The Impact of Hypermobile Knees


by Jeannie Di Bon, April 9th, 2021

The Impact of Hypermobile Knees

Hyperextension of the knees in hypermobility is common. I used the adopt the strangest of standing postures from simple knee locking to crossing one leg over the other or actually wrapping one leg around the other one.

I had no idea it was wrong. But here’s why we should avoid hyperextension of the knee joint.

1) It puts pressure on the knee joint causing wear and tear.
2) When the knees lock, the muscles in the legs no longer have to work to support you. You are hanging off the hip and knee joints.
3) It puts the pelvis into a forward tilt which can cause low back pain as the muscles shorten at the back. Hamstrings will get tighter.
4) The glutes do not switch on in this position giving us weak glutes which can be a contributing factor to walking issues.
5) The abs are pushed forward – again no muscle-tone taking place.
6) Body weight tends to come forward causing scrunching of toes to stop falling over. Not having an even weight distribution through the feet has implications for the rest of the body in terms of pain.
7) The head follows the pelvis forward bringing us into a forward head posture. This can lead to neck pain and headaches.
8) Ankles get tight and squashed, restricting mobility for walking.

Just some of the good reasons not to lock the knees. We know that there should be a low level of muscle activity in standing. When the big bony structures of head, ribs and pelvis are out of alignment, the body is put under much more strain than is necessary.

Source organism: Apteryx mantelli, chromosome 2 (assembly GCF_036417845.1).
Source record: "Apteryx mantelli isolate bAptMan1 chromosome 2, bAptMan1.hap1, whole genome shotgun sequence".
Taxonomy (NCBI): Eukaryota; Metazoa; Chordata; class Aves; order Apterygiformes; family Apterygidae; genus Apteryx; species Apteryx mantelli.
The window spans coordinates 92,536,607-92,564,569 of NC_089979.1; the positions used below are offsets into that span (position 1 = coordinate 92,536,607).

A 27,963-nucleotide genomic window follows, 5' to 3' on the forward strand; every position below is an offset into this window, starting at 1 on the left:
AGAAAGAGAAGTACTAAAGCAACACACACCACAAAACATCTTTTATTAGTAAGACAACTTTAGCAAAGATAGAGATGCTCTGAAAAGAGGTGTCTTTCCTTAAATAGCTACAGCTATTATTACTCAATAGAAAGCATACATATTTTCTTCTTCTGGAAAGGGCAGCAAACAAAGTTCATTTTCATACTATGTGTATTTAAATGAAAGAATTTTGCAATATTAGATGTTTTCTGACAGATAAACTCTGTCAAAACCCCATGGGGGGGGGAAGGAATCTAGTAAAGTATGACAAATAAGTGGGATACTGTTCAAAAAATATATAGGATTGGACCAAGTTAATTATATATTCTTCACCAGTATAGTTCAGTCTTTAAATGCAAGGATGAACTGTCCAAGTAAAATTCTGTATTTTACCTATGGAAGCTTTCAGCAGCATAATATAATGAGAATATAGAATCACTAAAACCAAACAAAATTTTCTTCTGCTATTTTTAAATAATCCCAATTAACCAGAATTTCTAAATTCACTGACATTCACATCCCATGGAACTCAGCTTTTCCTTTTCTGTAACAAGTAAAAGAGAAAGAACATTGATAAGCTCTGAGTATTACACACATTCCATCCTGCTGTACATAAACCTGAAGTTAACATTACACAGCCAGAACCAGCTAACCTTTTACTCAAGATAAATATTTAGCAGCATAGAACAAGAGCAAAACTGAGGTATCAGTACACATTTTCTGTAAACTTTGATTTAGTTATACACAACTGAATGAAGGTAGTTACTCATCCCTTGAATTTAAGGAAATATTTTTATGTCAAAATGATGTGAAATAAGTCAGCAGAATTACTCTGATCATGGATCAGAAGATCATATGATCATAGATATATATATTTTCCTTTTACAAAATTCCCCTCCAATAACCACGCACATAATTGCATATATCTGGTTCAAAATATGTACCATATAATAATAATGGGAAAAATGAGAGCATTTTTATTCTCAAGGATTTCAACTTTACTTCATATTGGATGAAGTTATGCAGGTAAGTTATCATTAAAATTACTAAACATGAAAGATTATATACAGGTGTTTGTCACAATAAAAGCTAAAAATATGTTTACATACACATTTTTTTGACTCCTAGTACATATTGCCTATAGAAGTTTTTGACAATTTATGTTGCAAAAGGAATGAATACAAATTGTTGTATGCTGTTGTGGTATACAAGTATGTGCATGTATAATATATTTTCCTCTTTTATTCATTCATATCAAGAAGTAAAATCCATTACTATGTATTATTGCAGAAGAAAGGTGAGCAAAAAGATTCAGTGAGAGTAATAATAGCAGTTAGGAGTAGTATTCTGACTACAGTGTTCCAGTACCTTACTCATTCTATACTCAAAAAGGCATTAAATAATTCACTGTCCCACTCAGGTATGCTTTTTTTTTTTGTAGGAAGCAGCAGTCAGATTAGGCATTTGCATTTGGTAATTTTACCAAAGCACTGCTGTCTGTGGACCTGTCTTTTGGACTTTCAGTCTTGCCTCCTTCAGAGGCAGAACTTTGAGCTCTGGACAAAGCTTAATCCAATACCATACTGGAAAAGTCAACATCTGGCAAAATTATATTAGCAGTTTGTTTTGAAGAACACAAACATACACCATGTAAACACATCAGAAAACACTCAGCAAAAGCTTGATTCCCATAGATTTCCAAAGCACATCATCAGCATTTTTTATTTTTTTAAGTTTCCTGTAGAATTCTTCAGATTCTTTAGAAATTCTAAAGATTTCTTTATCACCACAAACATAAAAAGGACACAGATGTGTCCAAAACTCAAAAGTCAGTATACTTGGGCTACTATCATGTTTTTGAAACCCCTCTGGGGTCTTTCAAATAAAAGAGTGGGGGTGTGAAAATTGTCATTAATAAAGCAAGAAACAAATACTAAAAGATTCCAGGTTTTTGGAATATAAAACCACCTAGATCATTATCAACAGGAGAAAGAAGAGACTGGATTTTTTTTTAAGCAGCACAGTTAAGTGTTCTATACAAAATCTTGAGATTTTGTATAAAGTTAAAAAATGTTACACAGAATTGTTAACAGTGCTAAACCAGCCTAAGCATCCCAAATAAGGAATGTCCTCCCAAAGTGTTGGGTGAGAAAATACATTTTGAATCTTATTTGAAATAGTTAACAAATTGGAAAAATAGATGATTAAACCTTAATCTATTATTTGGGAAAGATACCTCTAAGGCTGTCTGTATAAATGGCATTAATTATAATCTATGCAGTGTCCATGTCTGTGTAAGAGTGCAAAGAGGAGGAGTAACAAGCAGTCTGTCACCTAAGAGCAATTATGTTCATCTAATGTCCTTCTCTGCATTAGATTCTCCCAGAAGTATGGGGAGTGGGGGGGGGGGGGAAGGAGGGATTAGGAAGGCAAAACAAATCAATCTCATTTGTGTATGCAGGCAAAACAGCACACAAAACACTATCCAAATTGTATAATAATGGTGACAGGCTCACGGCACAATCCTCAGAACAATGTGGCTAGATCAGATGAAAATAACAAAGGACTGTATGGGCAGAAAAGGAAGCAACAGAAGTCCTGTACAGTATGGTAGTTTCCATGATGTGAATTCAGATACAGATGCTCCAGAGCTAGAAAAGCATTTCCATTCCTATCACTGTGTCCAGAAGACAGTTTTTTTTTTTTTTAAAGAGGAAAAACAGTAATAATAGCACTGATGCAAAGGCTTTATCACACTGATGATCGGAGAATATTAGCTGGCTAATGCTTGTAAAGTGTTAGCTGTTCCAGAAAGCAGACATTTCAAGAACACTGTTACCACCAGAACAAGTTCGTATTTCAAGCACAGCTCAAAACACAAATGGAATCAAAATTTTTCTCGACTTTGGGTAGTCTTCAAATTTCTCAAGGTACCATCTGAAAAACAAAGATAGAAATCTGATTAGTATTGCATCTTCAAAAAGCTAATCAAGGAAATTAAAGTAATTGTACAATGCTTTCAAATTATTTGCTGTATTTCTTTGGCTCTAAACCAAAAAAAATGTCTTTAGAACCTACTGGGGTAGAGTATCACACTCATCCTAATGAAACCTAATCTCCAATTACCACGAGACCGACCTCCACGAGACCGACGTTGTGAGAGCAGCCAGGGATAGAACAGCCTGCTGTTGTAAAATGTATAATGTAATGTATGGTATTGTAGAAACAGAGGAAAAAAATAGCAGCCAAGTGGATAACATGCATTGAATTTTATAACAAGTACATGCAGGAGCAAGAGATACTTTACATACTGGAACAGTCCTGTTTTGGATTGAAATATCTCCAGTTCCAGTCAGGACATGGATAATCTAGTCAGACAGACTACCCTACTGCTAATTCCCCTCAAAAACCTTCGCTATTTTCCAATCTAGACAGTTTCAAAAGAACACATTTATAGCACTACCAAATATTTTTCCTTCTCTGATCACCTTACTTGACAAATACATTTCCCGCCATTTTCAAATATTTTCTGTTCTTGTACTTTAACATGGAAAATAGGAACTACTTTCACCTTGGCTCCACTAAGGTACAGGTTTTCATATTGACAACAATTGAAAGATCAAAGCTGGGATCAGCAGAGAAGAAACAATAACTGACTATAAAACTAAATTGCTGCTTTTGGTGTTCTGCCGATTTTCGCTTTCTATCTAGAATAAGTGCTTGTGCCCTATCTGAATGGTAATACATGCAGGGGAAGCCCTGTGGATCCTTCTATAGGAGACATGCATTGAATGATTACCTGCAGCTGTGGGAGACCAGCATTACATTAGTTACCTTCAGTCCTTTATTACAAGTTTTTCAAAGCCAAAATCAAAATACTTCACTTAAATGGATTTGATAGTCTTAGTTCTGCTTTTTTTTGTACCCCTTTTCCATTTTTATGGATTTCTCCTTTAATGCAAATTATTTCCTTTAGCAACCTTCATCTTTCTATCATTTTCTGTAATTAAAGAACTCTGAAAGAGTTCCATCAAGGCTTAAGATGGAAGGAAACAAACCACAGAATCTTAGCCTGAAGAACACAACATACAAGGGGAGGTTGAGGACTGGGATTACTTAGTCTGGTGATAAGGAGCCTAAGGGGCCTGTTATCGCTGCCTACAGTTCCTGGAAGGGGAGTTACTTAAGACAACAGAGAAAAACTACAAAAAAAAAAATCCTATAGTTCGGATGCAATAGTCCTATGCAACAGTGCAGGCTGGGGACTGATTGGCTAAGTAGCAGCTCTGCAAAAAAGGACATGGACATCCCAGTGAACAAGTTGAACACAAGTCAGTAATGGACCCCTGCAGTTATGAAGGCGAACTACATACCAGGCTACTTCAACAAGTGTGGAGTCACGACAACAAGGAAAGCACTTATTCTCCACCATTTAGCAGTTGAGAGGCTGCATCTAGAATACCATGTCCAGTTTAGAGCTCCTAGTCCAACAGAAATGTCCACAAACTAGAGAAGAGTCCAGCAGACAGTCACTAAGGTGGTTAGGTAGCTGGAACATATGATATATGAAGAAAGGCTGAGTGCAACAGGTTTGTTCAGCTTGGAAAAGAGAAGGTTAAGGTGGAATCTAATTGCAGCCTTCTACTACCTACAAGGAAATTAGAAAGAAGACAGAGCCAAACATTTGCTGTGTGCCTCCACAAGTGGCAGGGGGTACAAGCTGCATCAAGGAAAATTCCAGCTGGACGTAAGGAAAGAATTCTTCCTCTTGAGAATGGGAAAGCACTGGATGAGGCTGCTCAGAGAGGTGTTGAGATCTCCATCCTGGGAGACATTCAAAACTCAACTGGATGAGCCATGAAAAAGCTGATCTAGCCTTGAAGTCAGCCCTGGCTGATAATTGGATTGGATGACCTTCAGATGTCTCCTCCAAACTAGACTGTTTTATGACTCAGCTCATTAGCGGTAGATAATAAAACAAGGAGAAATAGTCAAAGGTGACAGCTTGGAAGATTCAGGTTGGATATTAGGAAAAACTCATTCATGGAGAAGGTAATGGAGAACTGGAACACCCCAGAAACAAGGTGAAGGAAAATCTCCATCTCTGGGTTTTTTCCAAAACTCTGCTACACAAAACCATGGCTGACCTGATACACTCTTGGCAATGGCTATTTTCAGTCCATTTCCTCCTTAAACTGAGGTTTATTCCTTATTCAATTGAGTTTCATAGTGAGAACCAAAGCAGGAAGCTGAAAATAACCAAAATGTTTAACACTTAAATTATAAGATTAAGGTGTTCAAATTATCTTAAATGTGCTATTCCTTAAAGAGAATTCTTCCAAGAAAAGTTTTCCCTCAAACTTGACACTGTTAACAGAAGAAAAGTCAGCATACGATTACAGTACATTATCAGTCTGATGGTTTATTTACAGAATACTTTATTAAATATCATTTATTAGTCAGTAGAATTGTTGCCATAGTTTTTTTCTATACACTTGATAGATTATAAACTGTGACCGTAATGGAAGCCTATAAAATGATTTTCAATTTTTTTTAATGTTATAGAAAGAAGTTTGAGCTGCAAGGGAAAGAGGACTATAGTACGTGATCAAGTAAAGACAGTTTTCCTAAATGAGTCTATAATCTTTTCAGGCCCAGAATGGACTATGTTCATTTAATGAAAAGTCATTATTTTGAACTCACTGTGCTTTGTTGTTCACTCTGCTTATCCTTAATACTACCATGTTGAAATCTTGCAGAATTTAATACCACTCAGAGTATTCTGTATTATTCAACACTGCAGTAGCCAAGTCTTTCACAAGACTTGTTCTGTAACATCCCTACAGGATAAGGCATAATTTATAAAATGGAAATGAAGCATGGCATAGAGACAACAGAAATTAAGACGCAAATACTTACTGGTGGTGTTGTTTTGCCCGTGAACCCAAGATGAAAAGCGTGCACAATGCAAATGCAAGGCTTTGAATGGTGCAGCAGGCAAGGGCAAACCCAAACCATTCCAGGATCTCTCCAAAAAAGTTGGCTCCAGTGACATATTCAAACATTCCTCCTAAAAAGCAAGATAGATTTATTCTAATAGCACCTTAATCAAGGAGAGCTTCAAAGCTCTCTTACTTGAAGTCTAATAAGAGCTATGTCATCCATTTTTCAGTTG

Bringing these structures into alignment lets the body conserve energy and work less. Gravity is harnessed when our body weight is balanced.

With softened knees you can bring those structures back into alignment. Start with the feet. It is important to get a sense of gravity by drawing the feet heavy into the ground. The knees will naturally soften. It is very difficult to lock out the knees when you are truly in your feet with balance front and back of the foot. Gravity is drawing your weight down. Have a play – it will take practice and will not fix overnight, but it’s definitely worth the investment in time.

You can also work with a band as in the photo to explore ranges of movement without allowing the knees to lock. And if you have access to a Reformer machine, this is a fantastic way to improve knee joint control.

I have a number of videos over on my YouTube channel that look at how to support the knee joint. Take a look over there at Jeannie Di Bon for visual guidance.

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